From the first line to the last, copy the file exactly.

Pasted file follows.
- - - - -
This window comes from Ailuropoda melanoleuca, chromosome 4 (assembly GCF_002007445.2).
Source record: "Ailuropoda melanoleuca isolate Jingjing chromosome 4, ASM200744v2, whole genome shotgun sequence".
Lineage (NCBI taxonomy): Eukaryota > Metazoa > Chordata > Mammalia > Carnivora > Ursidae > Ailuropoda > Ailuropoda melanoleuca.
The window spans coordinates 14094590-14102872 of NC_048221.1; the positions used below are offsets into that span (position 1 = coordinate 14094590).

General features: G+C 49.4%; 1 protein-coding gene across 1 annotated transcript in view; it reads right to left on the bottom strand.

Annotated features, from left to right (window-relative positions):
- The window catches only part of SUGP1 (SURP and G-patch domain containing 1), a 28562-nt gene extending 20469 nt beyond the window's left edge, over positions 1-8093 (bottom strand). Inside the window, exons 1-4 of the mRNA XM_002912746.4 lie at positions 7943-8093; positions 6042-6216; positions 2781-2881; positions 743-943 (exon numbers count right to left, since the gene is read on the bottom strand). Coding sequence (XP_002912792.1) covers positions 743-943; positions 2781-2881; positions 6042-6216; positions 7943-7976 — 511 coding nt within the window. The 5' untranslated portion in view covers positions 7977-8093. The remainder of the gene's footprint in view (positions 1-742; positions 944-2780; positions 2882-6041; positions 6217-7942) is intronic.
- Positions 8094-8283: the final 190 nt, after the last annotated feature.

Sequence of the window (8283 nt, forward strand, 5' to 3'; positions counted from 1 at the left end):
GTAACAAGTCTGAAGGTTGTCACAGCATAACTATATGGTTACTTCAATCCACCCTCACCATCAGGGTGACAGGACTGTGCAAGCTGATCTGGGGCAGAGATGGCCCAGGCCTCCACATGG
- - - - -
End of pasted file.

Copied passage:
This window comes from Ailuropoda melanoleuca, chromosome 4 (assembly GCF_002007445.2).
Source record: "Ailuropoda melanoleuca isolate Jingjing chromosome 4, ASM200744v2, whole genome shotgun sequence".
Lineage (NCBI taxonomy): Eukaryota > Metazoa > Chordata > Mammalia > Carnivora > Ursidae > Ailuropoda > Ailuropoda melanoleuca.
The window spans coordinates 14094590-14102872 of NC_048221.1; the positions used below are offsets into that span (position 1 = coordinate 14094590).

General features: G+C 49.4%; 1 protein-coding gene across 1 annotated transcript in view; it reads right to left on the bottom strand.

Annotated features, from left to right (window-relative positions):
- The window catches only part of SUGP1 (SURP and G-patch domain containing 1), a 28562-nt gene extending 20469 nt beyond the window's left edge, over positions 1-8093 (bottom strand). Inside the window, exons 1-4 of the mRNA XM_002912746.4 lie at positions 7943-8093; positions 6042-6216; positions 2781-2881; positions 743-943 (exon numbers count right to left, since the gene is read on the bottom strand). Coding sequence (XP_002912792.1) covers positions 743-943; positions 2781-2881; positions 6042-6216; positions 7943-7976 — 511 coding nt within the window. The 5' untranslated portion in view covers positions 7977-8093. The remainder of the gene's footprint in view (positions 1-742; positions 944-2780; positions 2882-6041; positions 6217-7942) is intronic.
- Positions 8094-8283: the final 190 nt, after the last annotated feature.

Sequence of the window (8283 nt, forward strand, 5' to 3'; positions counted from 1 at the left end):
GTAACAAGTCTGAAGGTTGTCACAGCATAACTATATGGTTACTTCAATCCACCCTCACCATCAGGGTGACAGGACTGTGCAAGCTGATCTGGGGCAGAGATGGCCCAGGCCTCCACATGG